PIERRE, S.D. (KELO) — The executive director for Associated School Boards of South Dakota told state lawmakers Wednesday he doesn’t know how much more money K-12 schools will need to deal with COVID-19.
Just as importantly, Wade Pogany said insurers won’t protect South Dakota schools if there are COVID-19 lawsuits and he asked the Legislature to grant immunity to schools if Congress doesn’t act first.
“Moving forward, we don’t know what we don’t know,” he said.
Pogany was one of about one dozen witnesses who testified Wednesday morning at a special meeting of the Joint Education Committee. The purpose was to hear from officials and citizens about what more is needed to deal with the coronavirus pandemic.
The Legislature’s Executive Board scheduled five committee meetings about COVID-19 funding and policies this month. The panels will make suggestions to the Interim Appropriations Committee for its September 30 meeting.
The appropriators met September 14 to review Governor Kristi Noem’s framework for distributing up to $400 million of federal COVID-19 aid.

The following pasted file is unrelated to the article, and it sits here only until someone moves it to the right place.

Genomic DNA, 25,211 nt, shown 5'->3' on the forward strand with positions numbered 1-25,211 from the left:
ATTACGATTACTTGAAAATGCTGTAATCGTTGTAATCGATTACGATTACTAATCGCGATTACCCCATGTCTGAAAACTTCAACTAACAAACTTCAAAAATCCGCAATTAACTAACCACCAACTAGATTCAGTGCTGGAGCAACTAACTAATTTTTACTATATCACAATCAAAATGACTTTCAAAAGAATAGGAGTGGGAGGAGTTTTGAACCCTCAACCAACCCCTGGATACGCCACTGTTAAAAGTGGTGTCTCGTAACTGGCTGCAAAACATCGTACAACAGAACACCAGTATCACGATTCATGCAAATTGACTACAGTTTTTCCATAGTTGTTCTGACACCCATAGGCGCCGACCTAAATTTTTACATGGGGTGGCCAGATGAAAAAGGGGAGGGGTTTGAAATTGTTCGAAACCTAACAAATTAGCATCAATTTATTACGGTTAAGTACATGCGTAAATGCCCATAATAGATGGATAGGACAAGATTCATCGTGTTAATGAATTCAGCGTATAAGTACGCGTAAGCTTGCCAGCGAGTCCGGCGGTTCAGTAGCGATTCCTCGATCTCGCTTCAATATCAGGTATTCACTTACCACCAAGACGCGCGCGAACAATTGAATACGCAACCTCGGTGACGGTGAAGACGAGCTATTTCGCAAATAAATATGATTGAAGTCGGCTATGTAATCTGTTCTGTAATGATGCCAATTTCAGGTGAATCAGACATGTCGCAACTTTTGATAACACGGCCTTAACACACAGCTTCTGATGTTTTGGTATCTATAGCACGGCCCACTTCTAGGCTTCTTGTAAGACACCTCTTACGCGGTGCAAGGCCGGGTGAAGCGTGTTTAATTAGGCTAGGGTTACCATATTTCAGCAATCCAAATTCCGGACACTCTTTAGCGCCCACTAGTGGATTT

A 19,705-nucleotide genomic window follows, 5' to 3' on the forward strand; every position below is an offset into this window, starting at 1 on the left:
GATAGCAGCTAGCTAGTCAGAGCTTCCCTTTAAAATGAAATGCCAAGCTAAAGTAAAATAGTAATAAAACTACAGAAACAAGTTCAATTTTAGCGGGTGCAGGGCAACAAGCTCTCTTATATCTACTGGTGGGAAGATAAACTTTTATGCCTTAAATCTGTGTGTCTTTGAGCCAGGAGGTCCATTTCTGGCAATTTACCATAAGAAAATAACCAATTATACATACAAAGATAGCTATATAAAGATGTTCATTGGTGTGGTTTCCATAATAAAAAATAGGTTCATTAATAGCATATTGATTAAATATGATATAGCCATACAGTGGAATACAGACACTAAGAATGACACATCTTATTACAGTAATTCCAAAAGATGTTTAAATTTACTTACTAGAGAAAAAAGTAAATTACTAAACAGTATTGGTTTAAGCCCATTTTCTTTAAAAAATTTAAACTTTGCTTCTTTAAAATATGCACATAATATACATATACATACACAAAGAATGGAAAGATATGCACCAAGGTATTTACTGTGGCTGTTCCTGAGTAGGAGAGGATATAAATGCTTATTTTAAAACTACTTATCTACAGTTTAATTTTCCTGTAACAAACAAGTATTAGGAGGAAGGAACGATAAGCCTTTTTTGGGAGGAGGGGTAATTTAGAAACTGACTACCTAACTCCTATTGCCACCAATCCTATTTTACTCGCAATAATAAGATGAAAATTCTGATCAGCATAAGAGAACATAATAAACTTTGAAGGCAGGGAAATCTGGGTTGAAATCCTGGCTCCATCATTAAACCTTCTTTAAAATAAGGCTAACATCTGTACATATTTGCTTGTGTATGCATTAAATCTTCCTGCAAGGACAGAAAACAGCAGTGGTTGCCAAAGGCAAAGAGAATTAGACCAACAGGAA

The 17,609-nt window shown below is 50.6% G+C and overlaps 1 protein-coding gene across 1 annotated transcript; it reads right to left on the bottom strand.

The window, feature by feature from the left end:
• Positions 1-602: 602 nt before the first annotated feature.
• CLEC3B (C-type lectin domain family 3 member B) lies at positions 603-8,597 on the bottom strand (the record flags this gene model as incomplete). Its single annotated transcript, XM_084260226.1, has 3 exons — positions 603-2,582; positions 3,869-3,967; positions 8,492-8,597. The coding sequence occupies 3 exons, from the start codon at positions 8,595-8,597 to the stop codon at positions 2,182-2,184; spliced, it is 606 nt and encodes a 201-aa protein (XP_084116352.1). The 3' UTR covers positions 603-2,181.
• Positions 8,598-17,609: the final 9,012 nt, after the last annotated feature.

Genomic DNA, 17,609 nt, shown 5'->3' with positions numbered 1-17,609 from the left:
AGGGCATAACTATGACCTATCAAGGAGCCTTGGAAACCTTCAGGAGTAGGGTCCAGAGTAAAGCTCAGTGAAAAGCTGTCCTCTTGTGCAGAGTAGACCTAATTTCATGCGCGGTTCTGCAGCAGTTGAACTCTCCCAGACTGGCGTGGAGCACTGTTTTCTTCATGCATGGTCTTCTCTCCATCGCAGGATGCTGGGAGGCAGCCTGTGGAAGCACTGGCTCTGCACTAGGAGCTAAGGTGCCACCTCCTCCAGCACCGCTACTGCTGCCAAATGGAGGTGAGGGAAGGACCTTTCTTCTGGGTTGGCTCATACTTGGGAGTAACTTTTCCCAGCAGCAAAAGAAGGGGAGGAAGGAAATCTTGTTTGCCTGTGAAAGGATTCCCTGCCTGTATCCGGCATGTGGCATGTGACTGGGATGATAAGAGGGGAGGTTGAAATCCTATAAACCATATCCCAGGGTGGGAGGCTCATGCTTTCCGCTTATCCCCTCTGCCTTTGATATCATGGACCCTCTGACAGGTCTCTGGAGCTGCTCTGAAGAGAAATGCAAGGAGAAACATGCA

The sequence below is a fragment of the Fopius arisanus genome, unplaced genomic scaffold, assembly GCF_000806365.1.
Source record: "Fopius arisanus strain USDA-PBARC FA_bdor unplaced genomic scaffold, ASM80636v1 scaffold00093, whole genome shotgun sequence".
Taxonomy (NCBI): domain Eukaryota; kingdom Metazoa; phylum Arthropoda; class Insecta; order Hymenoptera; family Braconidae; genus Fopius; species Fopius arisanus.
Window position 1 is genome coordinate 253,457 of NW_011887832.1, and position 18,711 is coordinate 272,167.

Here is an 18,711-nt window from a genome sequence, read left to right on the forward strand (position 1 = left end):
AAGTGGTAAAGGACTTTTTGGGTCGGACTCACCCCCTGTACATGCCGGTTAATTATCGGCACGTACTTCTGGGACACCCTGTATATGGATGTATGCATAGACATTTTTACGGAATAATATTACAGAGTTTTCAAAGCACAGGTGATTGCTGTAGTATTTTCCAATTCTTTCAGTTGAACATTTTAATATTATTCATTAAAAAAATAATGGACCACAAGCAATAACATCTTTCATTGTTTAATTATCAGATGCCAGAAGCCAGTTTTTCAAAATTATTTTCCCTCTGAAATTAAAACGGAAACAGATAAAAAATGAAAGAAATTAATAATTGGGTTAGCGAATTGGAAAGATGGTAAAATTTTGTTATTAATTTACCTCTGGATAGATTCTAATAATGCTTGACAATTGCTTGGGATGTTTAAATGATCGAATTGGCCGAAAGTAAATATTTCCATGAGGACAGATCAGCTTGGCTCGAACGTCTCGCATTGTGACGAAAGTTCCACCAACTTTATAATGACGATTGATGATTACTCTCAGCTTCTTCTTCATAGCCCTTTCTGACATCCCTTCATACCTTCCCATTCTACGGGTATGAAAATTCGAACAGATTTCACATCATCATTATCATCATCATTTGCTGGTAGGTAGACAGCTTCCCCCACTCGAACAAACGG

The education committee decided Wednesday to suggest:
— An additional $200 per student to help schools offset teachers’ COVID-19 cleaning expenses.
— Additional financial aid for school cooperatives.
— Letting schools use the higher enrollment figure from either 2019 or 2020.
— Providing money to families who enroll students in alternative education settings such as home schools.
The governor has said she would consider calling a special session of the Legislature if Congress doesn’t agree on extending the December 30 deadline for state governments to contract their COVID-19 federal aid. South Dakota received $1.25 billion from Congress, plus millions of dollars in direct-targeted aid. The Legislature could also call itself into special session, with two-thirds of the members of each chamber signing a petition.